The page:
In bug news, this morning I saw that I had two spinners. They had just started the beginnings of the cocoons, and by this evening they had completely enclosed themselves in silk.





I have one spinner each in colony A and B, and I think I have one starting in Colony C. I think I may have figured out a spinning structure for them. I took short sections of used oak twigs and tied them together in the middle to form bundles of twigs. I'm hoping the silkworms will crawl upwards out of the leaves to spin in the twigs. It would be much easier to raise these outside!





Something that I haven't mentioned is that the worms seem to prefer leaves from certain trees. I'm not great with identifying oak trees, but I'm pretty sure that the oak leaves I collect out at the farm are pin oaks. The worms will eat the pin oak, but they seem to far prefer the leaves from our church's oak tree out back, and the oak leaves from our neighbor's oak tree which I think are the same species. Compared to the pin oak the leaves are a much darker green and the leaves are not as skinny and spiky as pin oak leaves. I'll have to see if I can figure out what species the preferred trees are, because I think it's interesting that they have favorites within a species.

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Thursday, September 18, 2008

The Infirmary

My worms are eating like crazy, and getting really big.



I still have fatalities in all Colonies, but they are mostly in Colony A. They seem to be bugs that haven't been through the final molt and are not showing signs of ever getting there. They are small and don't evacuate their bowels or vomit before they die. They just get stiff and die. It's nice that they don't spew bodily fluids or liquefy, because that tells me that it's probably not a nasty virus or bacterium. However, since I'm getting mostly deaths in Colony A and that's the colony that had the illness, I'm assuming the worms that survived were affected in some way. Most of them are doing just fine, so all I can do at this point is feed them well and keep them clean.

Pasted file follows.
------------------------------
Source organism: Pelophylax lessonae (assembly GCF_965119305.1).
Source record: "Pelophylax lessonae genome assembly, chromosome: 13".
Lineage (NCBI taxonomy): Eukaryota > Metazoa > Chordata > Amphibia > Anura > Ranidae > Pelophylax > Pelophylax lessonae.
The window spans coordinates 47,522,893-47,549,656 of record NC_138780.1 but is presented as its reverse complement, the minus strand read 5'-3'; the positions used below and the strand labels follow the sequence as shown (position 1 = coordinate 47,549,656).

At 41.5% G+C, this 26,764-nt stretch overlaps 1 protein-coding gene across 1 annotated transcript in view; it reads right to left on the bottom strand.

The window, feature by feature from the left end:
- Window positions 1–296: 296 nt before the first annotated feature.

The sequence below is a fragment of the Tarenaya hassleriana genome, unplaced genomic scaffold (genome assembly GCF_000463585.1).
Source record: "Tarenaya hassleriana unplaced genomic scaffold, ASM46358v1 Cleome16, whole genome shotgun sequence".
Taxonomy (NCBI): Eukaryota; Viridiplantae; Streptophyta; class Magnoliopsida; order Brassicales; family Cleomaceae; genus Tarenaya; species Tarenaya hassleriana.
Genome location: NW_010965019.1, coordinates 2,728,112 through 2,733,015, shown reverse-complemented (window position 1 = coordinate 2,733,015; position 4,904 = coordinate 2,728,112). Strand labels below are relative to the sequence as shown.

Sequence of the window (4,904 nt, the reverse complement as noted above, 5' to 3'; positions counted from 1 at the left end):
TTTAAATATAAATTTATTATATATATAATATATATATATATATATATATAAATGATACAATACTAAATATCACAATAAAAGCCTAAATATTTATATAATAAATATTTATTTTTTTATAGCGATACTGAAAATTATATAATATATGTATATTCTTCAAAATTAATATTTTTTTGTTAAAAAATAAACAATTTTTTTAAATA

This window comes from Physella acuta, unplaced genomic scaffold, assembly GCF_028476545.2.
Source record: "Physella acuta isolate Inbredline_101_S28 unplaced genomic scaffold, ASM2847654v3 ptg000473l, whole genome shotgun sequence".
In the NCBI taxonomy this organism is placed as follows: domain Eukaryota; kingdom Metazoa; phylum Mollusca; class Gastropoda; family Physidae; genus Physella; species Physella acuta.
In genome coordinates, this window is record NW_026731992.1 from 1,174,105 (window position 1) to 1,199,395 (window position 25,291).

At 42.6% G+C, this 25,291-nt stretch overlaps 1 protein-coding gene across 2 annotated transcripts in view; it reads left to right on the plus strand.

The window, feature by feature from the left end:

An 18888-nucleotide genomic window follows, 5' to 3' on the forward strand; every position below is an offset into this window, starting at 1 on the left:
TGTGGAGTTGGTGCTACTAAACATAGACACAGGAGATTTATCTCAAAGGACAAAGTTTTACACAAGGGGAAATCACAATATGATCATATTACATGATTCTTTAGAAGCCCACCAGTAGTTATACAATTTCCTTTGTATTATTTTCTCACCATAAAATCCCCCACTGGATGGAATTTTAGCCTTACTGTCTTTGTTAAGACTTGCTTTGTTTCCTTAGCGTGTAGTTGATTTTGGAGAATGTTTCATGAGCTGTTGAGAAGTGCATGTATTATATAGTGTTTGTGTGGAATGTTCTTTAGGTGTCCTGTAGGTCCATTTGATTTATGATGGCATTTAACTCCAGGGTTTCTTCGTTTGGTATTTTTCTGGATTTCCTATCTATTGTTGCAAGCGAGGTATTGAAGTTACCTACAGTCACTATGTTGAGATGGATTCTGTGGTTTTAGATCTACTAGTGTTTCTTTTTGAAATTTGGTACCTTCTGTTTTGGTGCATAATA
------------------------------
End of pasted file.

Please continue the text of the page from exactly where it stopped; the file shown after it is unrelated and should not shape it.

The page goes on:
The deaths that I've had in the other two colonies seem to be worms that haven't molted completely, or are having issues molting. You can see on both of these guys the flaky skin and yellowish color. The looked bad enough that I pulled them out into The Infirmary to get them away from the other bugs in case they died.





Compare them to this nice healthy worm, whose skin is smooth and a nice green color.



The Infirmary is just another container that I have set up to put the sick looking bugs in. I put the sick worms on a paper towel just in case they evacuate their bowels or vomit before they die. Most of them seem to die, but at least they do it away from everyone else. I've had five or six that seem to recover and I've been able to put them back with the others when I'm sure they are doing well.

Right now I've got some interesting worms in The Infirmary. This one seems to have a rectal prolapse. I had one other worm do this and the next day it was just fine, so we'll see what happens to this little guy.



This one has a black foot. He seems to be eating and getting around okay, but I want to keep him segregated. I need to take some time and look up what this illness might be.





This poor worm has a rectal prolapse and a black foot! He's a big fella too.



Should be one more week until I get spinners! I can't wait!

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Saturday, September 6, 2008

Picture Day

I took some time today to get some nice shots of the molting worms. All three colonies are in molt right now, and the large size of the worm makes it easier to get good photos. The younger worms look very similar to these as they are molting, except the color of the heads don't change as dramatically as the older worms do.

This worm is not ready to molt yet. Notice that the head looks dark and small compared to the body.



This worm has just molted, and the head is much bigger than in the last photo. The white head and face will darken over time. If you look closely you can just see very faint dots where the characteristic face freckles will show up when they darken. Also you can't really tell from this angle but the skin is very loose and baggy, giving the worm room to grow.



Here is a worm that has molted and enough time has passed that the head has darkened and the cute face freckles can be seen.



This shot shows the typical "prayer stance" that the worms adopt before they molt. The head is tucked down and the front legs are held up and together. If you look at the head you will see a cream-colored area right behind the face. This is the back part of the head peeking out because it is now too large for the head capsule. The worm will have to pop that head capsule off in order to molt and also to be able to eat again. When the head gets too big for the head capsule the mouthparts stop working, and so the molt begins.